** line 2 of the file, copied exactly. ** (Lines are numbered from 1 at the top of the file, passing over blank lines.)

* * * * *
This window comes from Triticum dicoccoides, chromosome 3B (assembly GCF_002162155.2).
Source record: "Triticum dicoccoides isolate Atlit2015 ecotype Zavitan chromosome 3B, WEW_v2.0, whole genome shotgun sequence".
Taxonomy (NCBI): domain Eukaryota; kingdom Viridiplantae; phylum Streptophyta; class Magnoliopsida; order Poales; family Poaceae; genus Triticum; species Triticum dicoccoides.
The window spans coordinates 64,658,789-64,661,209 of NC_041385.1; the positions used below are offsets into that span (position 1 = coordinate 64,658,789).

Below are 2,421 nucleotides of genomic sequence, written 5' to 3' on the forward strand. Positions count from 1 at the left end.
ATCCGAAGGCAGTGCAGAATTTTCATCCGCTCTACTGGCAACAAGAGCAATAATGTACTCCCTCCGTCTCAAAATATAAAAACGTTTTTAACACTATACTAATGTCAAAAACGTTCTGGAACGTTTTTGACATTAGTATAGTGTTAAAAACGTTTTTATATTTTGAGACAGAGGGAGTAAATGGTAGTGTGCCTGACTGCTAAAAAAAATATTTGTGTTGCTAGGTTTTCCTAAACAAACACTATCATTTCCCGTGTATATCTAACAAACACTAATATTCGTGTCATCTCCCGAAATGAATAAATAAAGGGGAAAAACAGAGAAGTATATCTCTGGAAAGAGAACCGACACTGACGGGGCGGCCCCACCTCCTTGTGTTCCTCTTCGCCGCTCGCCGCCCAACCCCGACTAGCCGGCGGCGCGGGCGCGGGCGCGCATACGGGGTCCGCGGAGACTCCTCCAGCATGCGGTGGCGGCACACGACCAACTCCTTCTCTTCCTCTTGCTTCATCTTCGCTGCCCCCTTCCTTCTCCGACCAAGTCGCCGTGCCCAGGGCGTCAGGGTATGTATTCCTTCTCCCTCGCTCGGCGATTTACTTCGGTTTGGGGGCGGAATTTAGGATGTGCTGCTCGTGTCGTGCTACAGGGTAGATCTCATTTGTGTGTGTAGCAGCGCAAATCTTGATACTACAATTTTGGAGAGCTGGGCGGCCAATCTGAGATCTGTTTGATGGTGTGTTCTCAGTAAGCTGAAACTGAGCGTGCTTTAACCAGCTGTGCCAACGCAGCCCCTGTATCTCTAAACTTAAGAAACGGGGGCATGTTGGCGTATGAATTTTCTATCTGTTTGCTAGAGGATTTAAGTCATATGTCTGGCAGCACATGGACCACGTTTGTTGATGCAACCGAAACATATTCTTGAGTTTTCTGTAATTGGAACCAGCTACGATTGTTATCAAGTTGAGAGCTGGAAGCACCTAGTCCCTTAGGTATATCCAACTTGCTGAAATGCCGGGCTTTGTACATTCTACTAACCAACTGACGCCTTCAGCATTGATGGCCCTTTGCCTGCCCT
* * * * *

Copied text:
Source record: "Triticum dicoccoides isolate Atlit2015 ecotype Zavitan chromosome 3B, WEW_v2.0, whole genome shotgun sequence".